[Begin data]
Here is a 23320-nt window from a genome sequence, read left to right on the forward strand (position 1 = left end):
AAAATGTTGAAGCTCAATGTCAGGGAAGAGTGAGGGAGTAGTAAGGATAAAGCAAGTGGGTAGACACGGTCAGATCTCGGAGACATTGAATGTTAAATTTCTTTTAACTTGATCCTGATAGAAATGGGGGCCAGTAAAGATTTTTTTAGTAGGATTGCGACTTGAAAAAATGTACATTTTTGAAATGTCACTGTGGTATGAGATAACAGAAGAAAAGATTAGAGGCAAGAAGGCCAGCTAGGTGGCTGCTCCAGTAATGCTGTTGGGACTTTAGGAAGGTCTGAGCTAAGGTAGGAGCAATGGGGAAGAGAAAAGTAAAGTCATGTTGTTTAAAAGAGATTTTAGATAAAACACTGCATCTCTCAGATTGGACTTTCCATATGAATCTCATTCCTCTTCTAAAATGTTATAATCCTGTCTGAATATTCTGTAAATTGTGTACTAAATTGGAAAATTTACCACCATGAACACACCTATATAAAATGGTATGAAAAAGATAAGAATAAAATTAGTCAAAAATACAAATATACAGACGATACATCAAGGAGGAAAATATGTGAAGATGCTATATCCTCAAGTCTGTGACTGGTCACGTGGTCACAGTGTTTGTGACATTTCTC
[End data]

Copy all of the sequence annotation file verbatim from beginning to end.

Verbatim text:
Here is a 23320-nt window from a genome sequence, read left to right on the forward strand (position 1 = left end):
AAAATGTTGAAGCTCAATGTCAGGGAAGAGTGAGGGAGTAGTAAGGATAAAGCAAGTGGGTAGACACGGTCAGATCTCGGAGACATTGAATGTTAAATTTCTTTTAACTTGATCCTGATAGAAATGGGGGCCAGTAAAGATTTTTTTAGTAGGATTGCGACTTGAAAAAATGTACATTTTTGAAATGTCACTGTGGTATGAGATAACAGAAGAAAAGATTAGAGGCAAGAAGGCCAGCTAGGTGGCTGCTCCAGTAATGCTGTTGGGACTTTAGGAAGGTCTGAGCTAAGGTAGGAGCAATGGGGAAGAGAAAAGTAAAGTCATGTTGTTTAAAAGAGATTTTAGATAAAACACTGCATCTCTCAGATTGGACTTTCCATATGAATCTCATTCCTCTTCTAAAATGTTATAATCCTGTCTGAATATTCTGTAAATTGTGTACTAAATTGGAAAATTTACCACCATGAACACACCTATATAAAATGGTATGAAAAAGATAAGAATAAAATTAGTCAAAAATACAAATATACAGACGATACATCAAGGAGGAAAATATGTGAAGATGCTATATCCTCAAGTCTGTGACTGGTCACGTGGTCACAGTGTTTGTGACATTTCTC